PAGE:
In this article, we highlight joint tax elections companies
should consider filing in asset purchase transactions in Canada.
These elections will not only save companies time, but they will
also relieve taxpayers from hassles down the road.
A GST/HST election under section 167 of the Excise Tax Act
(Canada) is one of the most commonly used elections. This
joint election applies to sales where a buyer receives all or
substantially all of the property that is reasonably necessary for
the buyer to carry on the seller's business or part of the
seller's business. When the election applies to an asset
purchase agreement, GST/HST will generally not apply to the assets
being sold under the agreement. This election will save the buyer
the hassle of claiming input tax credits to recuperate GST/HST that
it would have otherwise paid. The joint election can be made even
if the vendor or the purchaser is a non-resident. It must be made
using Form GST44 and be filed by the purchaser on or before the
first GST/HST reporting date following the transaction.
When accounts receivable are sold as part of the asset sale, a
joint election under section 22 of the Income Tax Act
(Canada) (the Act) can be filed. The vendor
is able to deduct the difference between the amount of the purchase
price allocated to accounts receivable and the face value of
accounts receivable. Without a section 22 election, such amount
will not be fully deductible and any discount would be a capital
loss. Although the purchaser will have to recognize in its income
the difference between the purchase price allocated to accounts
receivable and the face value of accounts receivable, the purchaser
will also be able to claim doubtful or bad debts associated with
accounts receivable in future years that it otherwise would not be
able to claim. Parties can file a section 22 election by completing
form T2022 and submitting it to the CRA in the year in which the
business is sold.
Lastly, a joint election can be filed under section 20(24) of
the Act if a purchaser assumes the future performance of a
vendor's obligations for which the vendor has already received
payment, and consideration has been received by the purchaser for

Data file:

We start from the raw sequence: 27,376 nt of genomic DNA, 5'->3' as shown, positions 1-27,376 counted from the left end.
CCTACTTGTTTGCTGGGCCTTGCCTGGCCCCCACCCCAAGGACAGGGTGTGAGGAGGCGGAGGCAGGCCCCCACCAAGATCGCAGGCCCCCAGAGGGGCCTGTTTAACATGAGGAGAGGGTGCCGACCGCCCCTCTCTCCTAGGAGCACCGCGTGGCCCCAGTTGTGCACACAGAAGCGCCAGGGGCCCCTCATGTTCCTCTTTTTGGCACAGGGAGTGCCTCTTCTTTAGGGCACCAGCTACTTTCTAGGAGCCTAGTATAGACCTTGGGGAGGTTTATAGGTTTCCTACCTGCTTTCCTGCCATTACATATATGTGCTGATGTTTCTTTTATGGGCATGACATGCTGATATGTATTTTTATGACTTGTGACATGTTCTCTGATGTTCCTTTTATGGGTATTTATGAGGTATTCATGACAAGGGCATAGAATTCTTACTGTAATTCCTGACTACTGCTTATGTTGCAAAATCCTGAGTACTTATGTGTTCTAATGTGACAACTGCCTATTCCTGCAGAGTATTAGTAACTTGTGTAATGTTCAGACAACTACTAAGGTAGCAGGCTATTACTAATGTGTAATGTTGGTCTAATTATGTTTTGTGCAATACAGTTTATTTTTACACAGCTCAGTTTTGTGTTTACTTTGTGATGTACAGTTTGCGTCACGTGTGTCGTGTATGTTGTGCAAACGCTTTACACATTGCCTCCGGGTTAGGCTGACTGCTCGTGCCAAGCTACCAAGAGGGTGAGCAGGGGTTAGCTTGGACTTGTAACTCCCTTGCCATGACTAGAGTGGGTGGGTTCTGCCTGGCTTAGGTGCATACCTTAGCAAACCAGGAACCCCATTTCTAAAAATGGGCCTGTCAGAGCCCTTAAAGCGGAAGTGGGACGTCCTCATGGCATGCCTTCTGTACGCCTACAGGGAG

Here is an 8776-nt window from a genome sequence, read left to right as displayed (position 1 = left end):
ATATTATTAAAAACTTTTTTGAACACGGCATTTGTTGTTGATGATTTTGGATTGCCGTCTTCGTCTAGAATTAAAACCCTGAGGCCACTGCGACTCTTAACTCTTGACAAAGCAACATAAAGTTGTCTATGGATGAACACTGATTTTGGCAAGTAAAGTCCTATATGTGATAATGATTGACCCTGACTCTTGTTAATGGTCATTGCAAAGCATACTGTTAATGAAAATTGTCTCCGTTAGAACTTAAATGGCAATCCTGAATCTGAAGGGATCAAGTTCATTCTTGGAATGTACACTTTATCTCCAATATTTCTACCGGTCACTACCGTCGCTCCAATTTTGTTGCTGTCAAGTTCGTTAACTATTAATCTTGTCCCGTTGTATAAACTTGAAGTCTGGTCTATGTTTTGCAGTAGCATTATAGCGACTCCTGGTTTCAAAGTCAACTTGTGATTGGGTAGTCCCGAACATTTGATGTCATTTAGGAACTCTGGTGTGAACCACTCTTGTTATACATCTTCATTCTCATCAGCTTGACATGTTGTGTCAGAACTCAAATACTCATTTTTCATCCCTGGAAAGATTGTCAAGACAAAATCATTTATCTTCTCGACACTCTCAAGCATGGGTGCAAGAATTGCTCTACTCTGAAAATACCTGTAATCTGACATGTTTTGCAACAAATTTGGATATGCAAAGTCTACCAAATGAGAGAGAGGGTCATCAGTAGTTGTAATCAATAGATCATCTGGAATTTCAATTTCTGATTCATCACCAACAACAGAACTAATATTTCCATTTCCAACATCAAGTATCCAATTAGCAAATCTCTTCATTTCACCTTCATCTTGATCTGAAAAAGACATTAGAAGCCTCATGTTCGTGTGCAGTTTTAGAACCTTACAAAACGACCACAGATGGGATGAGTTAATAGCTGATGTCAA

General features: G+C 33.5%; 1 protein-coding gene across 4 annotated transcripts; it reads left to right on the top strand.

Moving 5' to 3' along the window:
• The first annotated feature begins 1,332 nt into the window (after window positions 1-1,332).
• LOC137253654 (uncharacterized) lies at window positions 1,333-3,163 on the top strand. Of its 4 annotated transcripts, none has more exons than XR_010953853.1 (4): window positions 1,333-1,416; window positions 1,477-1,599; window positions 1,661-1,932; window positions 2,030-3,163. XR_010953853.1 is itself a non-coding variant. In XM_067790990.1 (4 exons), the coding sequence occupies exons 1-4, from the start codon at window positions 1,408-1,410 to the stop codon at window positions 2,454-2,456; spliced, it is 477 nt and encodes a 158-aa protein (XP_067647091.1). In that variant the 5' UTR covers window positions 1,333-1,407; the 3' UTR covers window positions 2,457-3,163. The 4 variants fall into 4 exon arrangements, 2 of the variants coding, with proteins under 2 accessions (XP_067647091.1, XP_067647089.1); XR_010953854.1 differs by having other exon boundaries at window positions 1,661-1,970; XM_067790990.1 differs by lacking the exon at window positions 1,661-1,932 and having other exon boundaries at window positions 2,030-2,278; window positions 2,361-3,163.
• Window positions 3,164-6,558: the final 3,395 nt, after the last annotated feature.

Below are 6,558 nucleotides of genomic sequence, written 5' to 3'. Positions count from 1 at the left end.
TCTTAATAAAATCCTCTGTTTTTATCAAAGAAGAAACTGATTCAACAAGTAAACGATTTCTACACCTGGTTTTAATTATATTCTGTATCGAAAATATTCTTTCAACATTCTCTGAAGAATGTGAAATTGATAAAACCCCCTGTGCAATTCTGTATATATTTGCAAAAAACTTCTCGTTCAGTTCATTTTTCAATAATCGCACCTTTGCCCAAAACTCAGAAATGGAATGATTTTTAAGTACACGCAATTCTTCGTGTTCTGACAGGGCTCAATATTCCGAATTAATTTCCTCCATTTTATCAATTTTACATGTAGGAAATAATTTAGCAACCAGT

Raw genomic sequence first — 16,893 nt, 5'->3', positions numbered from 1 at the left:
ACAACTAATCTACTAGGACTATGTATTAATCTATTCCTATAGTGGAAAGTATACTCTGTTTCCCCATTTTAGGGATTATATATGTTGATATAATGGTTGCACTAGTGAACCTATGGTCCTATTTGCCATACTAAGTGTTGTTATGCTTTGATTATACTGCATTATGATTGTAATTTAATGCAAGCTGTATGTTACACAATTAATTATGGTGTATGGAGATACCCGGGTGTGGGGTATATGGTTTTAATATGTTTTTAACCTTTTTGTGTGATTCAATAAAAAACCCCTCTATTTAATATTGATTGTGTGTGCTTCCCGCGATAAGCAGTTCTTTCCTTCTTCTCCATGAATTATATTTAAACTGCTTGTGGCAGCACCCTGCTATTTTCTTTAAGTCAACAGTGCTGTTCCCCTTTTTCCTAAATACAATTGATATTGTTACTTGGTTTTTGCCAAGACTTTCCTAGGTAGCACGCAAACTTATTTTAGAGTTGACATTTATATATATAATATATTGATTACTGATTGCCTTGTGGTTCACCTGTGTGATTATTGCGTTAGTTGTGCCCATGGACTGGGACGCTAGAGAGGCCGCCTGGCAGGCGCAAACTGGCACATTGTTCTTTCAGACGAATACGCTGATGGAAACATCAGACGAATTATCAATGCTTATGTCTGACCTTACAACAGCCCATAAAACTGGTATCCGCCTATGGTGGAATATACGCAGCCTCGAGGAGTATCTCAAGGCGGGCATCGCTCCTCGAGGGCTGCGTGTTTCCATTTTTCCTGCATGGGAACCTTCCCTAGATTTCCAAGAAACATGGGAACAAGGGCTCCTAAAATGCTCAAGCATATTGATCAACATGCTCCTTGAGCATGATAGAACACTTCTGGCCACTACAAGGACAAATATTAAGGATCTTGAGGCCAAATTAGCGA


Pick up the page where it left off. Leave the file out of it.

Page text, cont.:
that assumption. This election will allow the vendor to deduct such
payment from its income. The purchaser, on the other hand, will be
required to recognize the payment in its income. The purchaser is
allowed to deduct from its income any expenses related to the
performance of the vendor's obligations and to claim certain
reserves otherwise unavailable. There is no prescribed form for
this election, so the parties may wish to agree on a common form
before making the election. In addition, the joint election is due
on the earliest of the parties' tax filing dates for the year
the sale took place.
Considering the importance of these elections, it is imperative
for parties in a transaction to include covenants in the purchase
agreement to ensure that elections are filed on time.
The author would like to thank Lucy Lui, articling student,
for her assistance in preparing this legal update.
Norton Rose Fulbright Canada LLP
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Under the Income Tax Act, the Employment Insurance Act, and the Excise Tax Act, a director of a corporation is jointly and severally liable for a corporation's failure to deduct and remit source deductions or GST.
Under the Income Tax Act, the Employment Insurance Act, the Canada Pension Plan Act and the Excise Tax Act, a director of a corporation is jointly and severally liable for a corporation's failure to deduct and remit source deductions.
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